Monday, August 9, 2010

The Dust Management Project

Apollo 16 Beta Cloth Sample (69003). Surface contact sampling method. "It appears the uppermost surface is enriched in fine grains compared to the bulk soil," wrote Dr. Sarah Noble. The earliest direct lunar observations showed evidence of active micrometeor "gardening" and/or dynamic electromagnetic charging, levitation and ballistic migration [NASA/JSC/MSFC].

Mark Hyatt (NASA/Glenn) & Sharon Strake (NASA/GSFC)
AIAA, 40th International
Conference on Environmental Systems
Barcelona, 11-15 July 2010

A return to the Moon to extend human presence, pursue scientific activities, use the Moon to prepare for future human missions to Mars, and expand Earth’s economic sphere, will require investment in developing new technologies and capabilities to achieve affordable and sustainable human exploration. From the operational experience gained and lessons learned during the Apollo missions, conducting long-term operations in the lunar environment will be a particular challenge, given the difficulties presented by the unique physical properties and other characteristics of lunar regolith, including dust.

The Apollo missions and other lunar explorations have identified significant lunar dust-related problems that will challenge future mission success. Comprised of regolith particles ranging in size from tens of nanometers to microns, lunar dust is a manifestation of the complex interaction of the lunar surface with multiple mechanical, electrical, and gravitational effects. The environmental and anthropogenic factors effecting the perturbation, transport, and deposition of lunar dust must be studied in order to mitigate it’s potentially harmful effects on exploration systems and human explorers.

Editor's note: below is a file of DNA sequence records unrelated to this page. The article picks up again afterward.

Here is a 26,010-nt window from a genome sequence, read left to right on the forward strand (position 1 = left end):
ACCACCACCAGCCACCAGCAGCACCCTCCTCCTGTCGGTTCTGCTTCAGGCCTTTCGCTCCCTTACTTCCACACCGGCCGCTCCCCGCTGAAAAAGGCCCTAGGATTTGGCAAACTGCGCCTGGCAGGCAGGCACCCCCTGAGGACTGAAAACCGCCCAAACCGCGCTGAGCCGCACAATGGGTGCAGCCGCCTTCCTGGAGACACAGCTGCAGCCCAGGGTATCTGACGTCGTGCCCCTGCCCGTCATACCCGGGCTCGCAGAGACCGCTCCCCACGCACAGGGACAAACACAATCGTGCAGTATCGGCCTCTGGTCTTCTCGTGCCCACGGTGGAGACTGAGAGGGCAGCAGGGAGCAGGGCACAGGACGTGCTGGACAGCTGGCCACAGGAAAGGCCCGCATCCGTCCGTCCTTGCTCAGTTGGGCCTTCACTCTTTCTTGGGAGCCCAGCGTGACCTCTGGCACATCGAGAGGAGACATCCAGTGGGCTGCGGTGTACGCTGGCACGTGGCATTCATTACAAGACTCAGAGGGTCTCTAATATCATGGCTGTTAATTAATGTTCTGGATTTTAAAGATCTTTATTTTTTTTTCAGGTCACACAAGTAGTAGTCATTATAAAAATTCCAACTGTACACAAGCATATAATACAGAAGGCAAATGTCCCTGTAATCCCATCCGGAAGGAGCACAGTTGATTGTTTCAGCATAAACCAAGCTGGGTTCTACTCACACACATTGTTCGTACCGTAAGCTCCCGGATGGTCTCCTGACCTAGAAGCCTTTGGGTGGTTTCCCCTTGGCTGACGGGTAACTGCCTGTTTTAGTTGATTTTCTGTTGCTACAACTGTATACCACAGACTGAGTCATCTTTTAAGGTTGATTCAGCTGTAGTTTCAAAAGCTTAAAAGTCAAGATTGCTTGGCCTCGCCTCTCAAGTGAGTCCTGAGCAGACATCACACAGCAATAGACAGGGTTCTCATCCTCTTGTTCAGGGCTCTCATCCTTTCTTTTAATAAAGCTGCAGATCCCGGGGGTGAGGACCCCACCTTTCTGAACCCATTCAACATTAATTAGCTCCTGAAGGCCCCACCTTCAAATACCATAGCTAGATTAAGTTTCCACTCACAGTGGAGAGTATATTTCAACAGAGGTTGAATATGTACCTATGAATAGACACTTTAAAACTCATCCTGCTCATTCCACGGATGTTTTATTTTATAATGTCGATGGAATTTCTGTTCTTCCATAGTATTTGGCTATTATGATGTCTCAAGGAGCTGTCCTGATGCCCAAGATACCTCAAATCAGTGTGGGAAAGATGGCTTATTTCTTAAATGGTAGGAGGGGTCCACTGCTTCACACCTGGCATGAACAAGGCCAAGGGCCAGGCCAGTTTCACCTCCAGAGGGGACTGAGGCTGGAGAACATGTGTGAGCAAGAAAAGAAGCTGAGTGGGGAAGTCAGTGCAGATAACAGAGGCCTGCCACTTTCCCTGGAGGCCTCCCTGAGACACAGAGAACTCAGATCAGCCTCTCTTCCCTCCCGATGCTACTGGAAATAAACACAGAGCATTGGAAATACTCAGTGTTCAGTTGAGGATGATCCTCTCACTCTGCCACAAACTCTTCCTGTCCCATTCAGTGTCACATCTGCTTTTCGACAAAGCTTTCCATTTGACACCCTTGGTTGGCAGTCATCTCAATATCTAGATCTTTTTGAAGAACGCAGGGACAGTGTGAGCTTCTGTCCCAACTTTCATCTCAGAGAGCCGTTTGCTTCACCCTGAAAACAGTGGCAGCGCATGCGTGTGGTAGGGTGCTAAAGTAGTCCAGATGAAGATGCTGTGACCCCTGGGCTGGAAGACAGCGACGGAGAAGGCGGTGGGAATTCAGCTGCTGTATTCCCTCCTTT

The Dust Management Project (DMP) is tasked with the evaluation of lunar dust effects, assessment of the resulting risks, and development of mitigation and management strategies and technologies related to Exploration Systems architectures.

Lotus Coating. Just one dust mitigation strategy examined by the Dust Management Project. An uncoated radiator sample and a Lotus coated radiator sample after contamination with JSC-1 Lunar simulant.

By pursuing an integrated approach of characterization, technology development, and application focus, the DMP has made significant progress in the first three years of implementation.

The project provides coordination and integration of dust related activities in (the NASA Exploration System Mission Directorate) ESMD, with a focus on the dust related challenges associated with long duration lunar missions.

The project has established a comprehensive body of data and experience and defined and filled key gaps in knowledge and capabilities. The project has developed specific technologies useful in the mitigation and control of dust and its effects on systems. New simulants are now becoming available to assess mitigation technologies and approaches as well as perform test and verification of components and systems.

Critical information and technology deliverables will be provided directly to Exploration flight (Lunar Precursor Robotic and Constellation) programs. Lunar dust should be viewed as integrated environmental phenomena, the study of which must employ a coordinated, multidisciplinary approach. The Dust Management Project will certainly include elements exploiting theoretical studies, earth-bound experiments, key measurements conducted by early robotic missions, and development of “best design” rules and specific engineering solutions for systems and their components affected by lunar dust.

Read the paper (pdf), HERE.

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